Eight months after a police photo of a bruised and bloody Rihanna appeared on TMZ, the Los Angeles Police Department has put a pair of female officers on leave as part of the ongoing investigation into the leak.
The Los Angeles Times reported on Friday (September 11) that unidentified law-enforcement sources familiar with the case identified the officers as Rebecca M. Reyes, a nine-year veteran of the department, and her roommate, rookie officer Blanca Lopez.
The photo of Rihanna was taken after her assault at the hands of former boyfriend Chris Brown, 20, on February 8. Brown turned himself in and later pleaded guilty to a felony count of assault. He was sentenced to 180 days of community labor and five years of probation. Two weeks after the incident, the photo of a battered Rihanna appeared on TMZ.
The gossip site would not reveal the supplier of the photo at the time, and an internal investigation was launched by the LAPD to determine the source of the leak. An attorney for Reyes told the Times that a search warrant in connection with the leak investigation had been served on her Los Angeles home. Lawyer Ira Salzman confirmed that Reyes had been "assigned to home," pending the outcome of the investigation, and said she had done nothing illegal and that no formal allegations against her had been presented by the LAPD yet. Describing Reyes as a decorated officer, Salzman would not comment on whether his client had taken the picture of Rihanna or possessed it at any time.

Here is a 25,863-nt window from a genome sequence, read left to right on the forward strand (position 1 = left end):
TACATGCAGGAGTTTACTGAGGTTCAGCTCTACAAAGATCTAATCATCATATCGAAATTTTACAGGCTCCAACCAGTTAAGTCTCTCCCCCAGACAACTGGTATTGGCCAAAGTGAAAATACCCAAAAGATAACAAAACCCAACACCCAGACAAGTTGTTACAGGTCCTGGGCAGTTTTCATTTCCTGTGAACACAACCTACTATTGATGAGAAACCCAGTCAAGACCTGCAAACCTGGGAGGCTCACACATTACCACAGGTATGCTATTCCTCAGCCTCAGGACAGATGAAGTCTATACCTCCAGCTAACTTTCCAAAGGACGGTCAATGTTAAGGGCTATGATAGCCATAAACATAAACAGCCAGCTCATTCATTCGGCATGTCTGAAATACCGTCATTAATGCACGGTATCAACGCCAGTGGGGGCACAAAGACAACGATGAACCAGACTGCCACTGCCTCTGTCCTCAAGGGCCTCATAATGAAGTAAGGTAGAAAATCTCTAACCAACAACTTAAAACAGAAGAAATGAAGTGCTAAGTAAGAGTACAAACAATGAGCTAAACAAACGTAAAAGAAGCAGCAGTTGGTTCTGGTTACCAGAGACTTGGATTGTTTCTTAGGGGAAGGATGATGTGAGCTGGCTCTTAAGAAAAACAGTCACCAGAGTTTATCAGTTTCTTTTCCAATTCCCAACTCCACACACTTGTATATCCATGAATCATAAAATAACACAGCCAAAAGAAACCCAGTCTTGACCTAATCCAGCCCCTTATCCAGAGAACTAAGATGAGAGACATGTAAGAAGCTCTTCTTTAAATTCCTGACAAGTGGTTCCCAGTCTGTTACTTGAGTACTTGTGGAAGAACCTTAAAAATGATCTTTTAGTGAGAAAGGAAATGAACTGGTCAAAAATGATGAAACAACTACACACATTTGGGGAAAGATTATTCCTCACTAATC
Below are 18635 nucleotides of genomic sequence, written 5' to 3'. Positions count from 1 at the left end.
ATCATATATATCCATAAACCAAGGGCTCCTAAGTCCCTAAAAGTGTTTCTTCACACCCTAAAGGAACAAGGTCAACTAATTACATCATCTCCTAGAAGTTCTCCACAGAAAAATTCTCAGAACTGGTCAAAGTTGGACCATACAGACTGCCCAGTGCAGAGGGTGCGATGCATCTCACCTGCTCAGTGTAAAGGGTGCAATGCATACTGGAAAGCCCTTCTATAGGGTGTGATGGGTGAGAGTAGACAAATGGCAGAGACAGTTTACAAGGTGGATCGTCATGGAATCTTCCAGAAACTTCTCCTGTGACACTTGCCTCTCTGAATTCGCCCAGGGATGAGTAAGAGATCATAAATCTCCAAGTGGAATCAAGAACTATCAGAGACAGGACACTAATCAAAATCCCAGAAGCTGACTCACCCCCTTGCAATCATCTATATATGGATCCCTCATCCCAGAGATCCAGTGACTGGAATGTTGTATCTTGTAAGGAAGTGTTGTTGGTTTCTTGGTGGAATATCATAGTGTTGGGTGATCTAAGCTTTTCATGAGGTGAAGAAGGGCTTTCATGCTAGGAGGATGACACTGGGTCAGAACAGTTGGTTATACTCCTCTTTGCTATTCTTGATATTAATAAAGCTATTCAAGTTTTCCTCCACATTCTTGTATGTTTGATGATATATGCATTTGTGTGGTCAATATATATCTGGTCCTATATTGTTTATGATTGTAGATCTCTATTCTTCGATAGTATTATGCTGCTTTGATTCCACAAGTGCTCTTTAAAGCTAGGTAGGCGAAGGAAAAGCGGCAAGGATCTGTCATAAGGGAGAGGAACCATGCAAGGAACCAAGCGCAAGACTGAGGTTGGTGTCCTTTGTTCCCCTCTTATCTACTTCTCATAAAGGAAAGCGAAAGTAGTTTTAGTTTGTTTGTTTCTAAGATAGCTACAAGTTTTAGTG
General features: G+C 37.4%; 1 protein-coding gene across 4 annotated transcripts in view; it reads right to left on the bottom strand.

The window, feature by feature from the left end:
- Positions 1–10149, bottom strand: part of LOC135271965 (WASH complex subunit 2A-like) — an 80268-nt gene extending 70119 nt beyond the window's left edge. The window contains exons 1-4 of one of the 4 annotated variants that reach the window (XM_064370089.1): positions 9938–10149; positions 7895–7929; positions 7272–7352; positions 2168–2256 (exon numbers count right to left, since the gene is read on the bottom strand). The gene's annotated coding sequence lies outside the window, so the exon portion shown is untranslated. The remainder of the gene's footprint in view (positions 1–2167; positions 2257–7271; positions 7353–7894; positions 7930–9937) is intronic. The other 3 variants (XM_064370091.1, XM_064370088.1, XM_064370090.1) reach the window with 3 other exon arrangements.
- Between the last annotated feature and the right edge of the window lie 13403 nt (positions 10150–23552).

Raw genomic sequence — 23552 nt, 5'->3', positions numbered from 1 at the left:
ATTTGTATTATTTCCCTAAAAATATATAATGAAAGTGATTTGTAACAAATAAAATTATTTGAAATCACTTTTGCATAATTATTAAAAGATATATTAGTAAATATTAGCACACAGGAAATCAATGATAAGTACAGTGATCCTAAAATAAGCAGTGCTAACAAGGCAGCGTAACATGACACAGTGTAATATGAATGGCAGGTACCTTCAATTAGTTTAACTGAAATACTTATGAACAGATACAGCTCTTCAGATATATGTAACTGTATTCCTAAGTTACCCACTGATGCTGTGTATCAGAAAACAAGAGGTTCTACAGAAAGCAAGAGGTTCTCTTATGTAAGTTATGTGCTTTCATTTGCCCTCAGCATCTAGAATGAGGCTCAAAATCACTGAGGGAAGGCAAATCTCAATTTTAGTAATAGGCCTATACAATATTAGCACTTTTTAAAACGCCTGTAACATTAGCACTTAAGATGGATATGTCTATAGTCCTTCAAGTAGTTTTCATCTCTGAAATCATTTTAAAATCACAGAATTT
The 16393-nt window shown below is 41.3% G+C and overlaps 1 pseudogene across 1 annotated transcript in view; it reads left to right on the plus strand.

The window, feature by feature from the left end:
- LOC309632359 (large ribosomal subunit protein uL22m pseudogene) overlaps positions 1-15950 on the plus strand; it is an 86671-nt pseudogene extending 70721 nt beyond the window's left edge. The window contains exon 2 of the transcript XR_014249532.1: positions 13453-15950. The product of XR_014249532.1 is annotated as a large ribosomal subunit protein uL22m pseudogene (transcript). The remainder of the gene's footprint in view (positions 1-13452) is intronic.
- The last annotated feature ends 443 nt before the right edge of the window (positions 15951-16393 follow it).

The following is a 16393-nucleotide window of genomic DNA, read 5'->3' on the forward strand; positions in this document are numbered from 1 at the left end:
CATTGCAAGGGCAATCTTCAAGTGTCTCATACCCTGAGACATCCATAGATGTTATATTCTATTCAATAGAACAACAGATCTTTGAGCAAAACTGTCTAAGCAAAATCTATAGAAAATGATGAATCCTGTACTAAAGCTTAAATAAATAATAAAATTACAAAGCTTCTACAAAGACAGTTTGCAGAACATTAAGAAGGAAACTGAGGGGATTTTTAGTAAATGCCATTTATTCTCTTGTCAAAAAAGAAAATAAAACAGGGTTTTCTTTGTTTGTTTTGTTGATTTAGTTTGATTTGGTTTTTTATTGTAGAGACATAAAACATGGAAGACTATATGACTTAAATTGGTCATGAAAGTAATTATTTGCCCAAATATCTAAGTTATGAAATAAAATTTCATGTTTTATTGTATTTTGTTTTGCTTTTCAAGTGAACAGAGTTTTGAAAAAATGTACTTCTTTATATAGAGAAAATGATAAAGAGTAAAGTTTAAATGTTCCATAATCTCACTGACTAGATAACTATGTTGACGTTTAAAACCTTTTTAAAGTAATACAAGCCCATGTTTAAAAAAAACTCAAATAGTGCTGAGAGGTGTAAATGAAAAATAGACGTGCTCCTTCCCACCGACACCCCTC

"My client did not do anything for financial gain," Salzman said. "She did not sell the photo."
An attorney for Lopez declined to comment on the investigation, and LAPD officials would not comment to the paper on who took the photograph, how TMZ obtained it, whether the photo was taken with a personal device or department-issued equipment and how much, if any money, may have been paid to officers or their associates for the image.
Rihanna's attorney, Donald Etra, said on Thursday that he was pleased police had made progress on the case, adding that no victim should have to worry about such photographs being leaked.
A California state law went into effect this year that makes it a misdemeanor for law-enforcement officers or employees to profit by leaking confidential reports or images. The LAPD has also adopted strict rules about recording still or video images at crime scenes.